school garden

school garden

Wednesday, 29 June 2011

Shed Glorious Shed

We don't just have a shed in the school garden we have a glorious, deluxe, first class shed. Of course we didn't choose the shed and neither did we pay for it, that would have been far beyond our means. But we were given it as part of the Dorset Cereals Hampton Court 2008 Best in Show Garden.

You can't really see the shed in this photo but if you look very carefully you can see the green bit below that white bit and that is the living sedum roof (common name Stonecrop) of the shed.
The shed is constructed of oak so will therefore be around long after the rest of us are dust. It came with a built in desk and two long benches. It is very deluxe in the sense that it has its own electricity supply from a small solar panel and wind turbine that feeds into a car battery under the desk. The battery can power the light in the event that anyone should be in the garden in the dark. It can also boil a very small kettle in about half an hour.
The sedum roof came in a roll like a carpet and was laid like a carpet. This week I took a ladder to look at the roof and assess the condition. As you will see from the photos there is some loss of plants but they have re-established themselves between the paving stones at ground level. I have a plan for how we can repair the bald patches which is part of another planned project.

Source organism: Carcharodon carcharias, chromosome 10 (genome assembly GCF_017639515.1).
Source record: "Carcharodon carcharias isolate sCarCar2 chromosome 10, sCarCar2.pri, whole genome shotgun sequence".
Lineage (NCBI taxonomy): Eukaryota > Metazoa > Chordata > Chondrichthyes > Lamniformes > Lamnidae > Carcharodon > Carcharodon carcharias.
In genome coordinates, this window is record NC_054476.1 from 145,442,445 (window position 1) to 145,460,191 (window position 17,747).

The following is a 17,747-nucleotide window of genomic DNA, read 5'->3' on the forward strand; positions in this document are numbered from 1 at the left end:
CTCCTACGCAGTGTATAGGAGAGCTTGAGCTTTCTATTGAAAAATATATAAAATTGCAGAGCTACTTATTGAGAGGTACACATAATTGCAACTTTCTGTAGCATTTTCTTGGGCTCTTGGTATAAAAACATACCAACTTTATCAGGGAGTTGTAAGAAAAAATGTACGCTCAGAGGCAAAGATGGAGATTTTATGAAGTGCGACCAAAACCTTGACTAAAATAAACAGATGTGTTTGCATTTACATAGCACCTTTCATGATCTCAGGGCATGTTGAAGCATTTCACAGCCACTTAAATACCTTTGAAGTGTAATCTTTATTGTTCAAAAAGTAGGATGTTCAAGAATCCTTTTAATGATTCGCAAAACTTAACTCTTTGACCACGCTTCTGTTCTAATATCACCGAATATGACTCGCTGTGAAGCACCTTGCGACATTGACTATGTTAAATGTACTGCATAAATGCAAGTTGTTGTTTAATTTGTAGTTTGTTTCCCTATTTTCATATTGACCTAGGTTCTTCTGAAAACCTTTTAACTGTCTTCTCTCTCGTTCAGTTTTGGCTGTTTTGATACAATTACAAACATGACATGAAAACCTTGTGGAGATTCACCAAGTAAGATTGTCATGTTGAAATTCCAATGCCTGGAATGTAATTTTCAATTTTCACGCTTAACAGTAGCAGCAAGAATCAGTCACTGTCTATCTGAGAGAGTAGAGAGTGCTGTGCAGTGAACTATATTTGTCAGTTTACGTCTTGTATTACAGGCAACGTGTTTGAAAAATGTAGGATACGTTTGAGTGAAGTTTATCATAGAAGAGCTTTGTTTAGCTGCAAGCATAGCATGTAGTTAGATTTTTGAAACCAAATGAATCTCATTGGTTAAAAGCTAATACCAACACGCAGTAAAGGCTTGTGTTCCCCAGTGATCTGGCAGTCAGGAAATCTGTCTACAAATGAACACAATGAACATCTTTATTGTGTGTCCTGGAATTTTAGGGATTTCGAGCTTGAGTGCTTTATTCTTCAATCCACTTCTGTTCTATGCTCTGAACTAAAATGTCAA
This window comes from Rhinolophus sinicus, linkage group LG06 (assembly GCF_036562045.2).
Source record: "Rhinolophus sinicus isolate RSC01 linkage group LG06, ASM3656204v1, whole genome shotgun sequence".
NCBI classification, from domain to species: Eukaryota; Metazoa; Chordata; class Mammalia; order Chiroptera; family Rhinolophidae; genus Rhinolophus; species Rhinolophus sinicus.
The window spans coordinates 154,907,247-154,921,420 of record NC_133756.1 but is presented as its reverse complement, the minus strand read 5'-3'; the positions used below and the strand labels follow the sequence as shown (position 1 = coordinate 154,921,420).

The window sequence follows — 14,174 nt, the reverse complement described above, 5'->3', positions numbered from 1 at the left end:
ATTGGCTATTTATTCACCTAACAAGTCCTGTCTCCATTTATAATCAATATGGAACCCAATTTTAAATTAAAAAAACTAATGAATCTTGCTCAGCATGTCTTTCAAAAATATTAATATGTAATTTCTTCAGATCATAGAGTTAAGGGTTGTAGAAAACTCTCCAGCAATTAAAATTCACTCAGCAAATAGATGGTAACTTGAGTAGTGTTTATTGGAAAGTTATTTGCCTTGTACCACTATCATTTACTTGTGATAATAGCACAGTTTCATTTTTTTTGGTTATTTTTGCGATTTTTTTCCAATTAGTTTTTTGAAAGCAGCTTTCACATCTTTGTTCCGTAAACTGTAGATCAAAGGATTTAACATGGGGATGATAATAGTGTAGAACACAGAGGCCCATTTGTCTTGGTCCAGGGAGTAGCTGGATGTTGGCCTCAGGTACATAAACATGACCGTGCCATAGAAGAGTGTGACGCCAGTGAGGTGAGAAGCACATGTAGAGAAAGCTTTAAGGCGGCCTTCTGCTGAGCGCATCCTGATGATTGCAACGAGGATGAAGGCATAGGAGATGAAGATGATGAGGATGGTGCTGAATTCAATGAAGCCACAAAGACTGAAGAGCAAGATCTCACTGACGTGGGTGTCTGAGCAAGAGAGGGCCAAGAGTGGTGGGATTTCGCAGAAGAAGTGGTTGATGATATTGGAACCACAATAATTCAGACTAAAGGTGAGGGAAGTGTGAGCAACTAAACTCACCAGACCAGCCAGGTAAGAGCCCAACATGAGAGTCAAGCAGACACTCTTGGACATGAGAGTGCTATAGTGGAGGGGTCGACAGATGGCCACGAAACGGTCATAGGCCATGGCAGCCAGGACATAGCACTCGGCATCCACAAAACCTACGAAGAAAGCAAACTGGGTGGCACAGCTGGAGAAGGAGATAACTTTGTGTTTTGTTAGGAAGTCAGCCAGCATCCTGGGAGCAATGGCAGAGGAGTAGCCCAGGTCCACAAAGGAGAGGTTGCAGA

The shed

Patchy in places but still living

The sedum colonising the paving

I am unable to exactly identify this sedum but this link at wikipedia gives lots of details of the species.
The sedum roof really does work as a form of insulation and our shed is lovely and cool in the summer and nice and cosy in the winter.

Lots of teaching resources and garden information

Monday, 20 June 2011

Busy as a bee!

This morning when the temperature was much warmer than in recent days there were a lot of bees foraging in the school garden. On Mr Galloway's class patch of red poppies there were many bumble bees and honey bees all busy collecting pollen. In the photograph below you can see the pollen sack on the bumble bee absolutely bursting with pollen collected during its' visit to the school garden.

The pollen sack is clearly visible on this photograph- the grey  bulge on the leg

Sunday, 19 June 2011

Going Batty!

Last evening we put up two bat boxes on the large Sycamore tree in the school garden. We are hoping that some of the bats which have been seen flying around the garden in the evenings will spot them and move in. The school has been kindly loaned a bat detector by the local RSPB team so on the next warm evening we will pop up to the garden at dusk and try to identify the bats as they fly about hoovering up the moths.